It is important to let our kids know that people with gender differences often deal with a lot of hate and rejection. It's important to be a good friend and ally to them.

5. Encourage understanding, always.

Children may not be able to make sense of this. They may ask challenging questions like "Why can’t she just be a girl who likes boy clothes? Why change?" or "How can you not feel like what you are? I don’t get it."

Those are real questions that may be difficult for you to answer, especially if you are someone who identifies with your assigned gender or have never known another person who thinks differently about gender. Still, encourage kids to explore. Ask questions to those who feel comfortable answering them. Read books like "The Sissy Duckling." Find stories from real people relating their experiences.

Because ultimately, there is one very important message to send:

You don’t have to understand another person’s heart to honor and respect them. That is what we need more of in this world.

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Judy Vaughan has spent most of her life helping other women, first as the director of House of Ruth, a safe haven for homeless families in East Los Angeles, and later as the Project Coordinator for Women for Guatemala, a solidarity organization committed to raising awareness about human rights abuses.

But in 1996, she decided to take things a step further. A house became available in the mid-Wilshire area of Los Angeles and she was offered the opportunity to use it to help other women and children. So, in partnership with a group of 13 people who she knew from her years of activism, she decided to make it a transitional residence program for homeless women and their children. They called the program Alexandria House.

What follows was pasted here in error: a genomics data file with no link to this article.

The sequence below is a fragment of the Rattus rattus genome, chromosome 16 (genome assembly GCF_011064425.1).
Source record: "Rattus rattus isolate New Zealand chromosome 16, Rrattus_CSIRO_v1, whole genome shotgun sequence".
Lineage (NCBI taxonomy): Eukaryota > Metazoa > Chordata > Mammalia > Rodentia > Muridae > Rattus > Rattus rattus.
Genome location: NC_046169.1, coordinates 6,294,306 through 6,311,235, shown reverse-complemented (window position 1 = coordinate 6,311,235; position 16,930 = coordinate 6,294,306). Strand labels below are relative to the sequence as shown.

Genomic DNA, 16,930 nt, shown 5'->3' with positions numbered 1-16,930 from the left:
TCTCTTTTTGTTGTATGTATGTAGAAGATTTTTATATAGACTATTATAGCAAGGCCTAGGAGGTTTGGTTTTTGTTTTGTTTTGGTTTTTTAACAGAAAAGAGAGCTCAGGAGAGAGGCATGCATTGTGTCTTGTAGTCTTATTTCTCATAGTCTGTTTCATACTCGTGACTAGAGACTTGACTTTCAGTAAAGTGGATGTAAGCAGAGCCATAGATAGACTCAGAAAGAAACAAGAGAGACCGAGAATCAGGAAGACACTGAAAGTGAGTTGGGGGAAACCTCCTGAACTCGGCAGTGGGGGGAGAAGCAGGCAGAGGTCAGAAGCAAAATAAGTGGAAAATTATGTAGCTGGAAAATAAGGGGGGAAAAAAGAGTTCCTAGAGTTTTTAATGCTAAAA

"I had learned from House of Ruth that families who are homeless are often isolated from the surrounding community," Judy says. "So we decided that as part of our mission, we would also be a neighborhood center and offer a number of resources and programs, including an after-school program and ESL classes."

She also decided that, unlike many other shelters in Los Angeles, she would accept mothers with their teenage boys.

"There are very few in Los Angeles [that do] due to what are considered liability issues," Judy explains. "Given the fact that there are (conservatively) 56,000 homeless people and only about 11,000 shelter beds on any one night, agencies can be selective on who they take."

Their Board of Directors had already determined that they should take families that would have difficulties finding a place. Some of these challenges include families with more than two children, immigrant families without legal documents, moms who are pregnant with other small children, families with a member who has a disability [and] families with service dogs.

"Being separated from your son or sons, especially in the early teen years, just adds to the stress that moms who are unhoused are already experiencing," Judy says.

"We were determined to offer women with teenage boys another choice."

Courtesy of Judy Vaughan

Alexandria House also doesn't kick boys out when they turn 18. For example, Judy says they currently have a mom with two daughters (21 and 2) and a son who just turned 18. The family had struggled to find a shelter that would take them all together, and once they found Alexandria House, they worried the boy would be kicked out on his 18th birthday. But, says Judy, "we were not going to ask him to leave because of his age."

Homelessness is a big issue in Los Angeles. "[It] is considered the homeless capital of the United States," Judy says. "The numbers have not changed significantly since 1984 when I was working at the House of Ruth." The COVID-19 pandemic has only compounded the problem. According to Los Angeles Homeless Services Authority (LAHSA), over 66,000 people in the greater Los Angeles area were experiencing homelessness in 2020, representing a rise of 12.7% compared with the year before.

Each woman who comes to Alexandria House has her own unique story, but some common reasons for ending up homeless include fleeing from a domestic violence or human trafficking situation, aging out of foster care and having no place to go, being priced out of an apartment, losing a job, or experiencing a family emergency with no 'cushion' to pay the rent.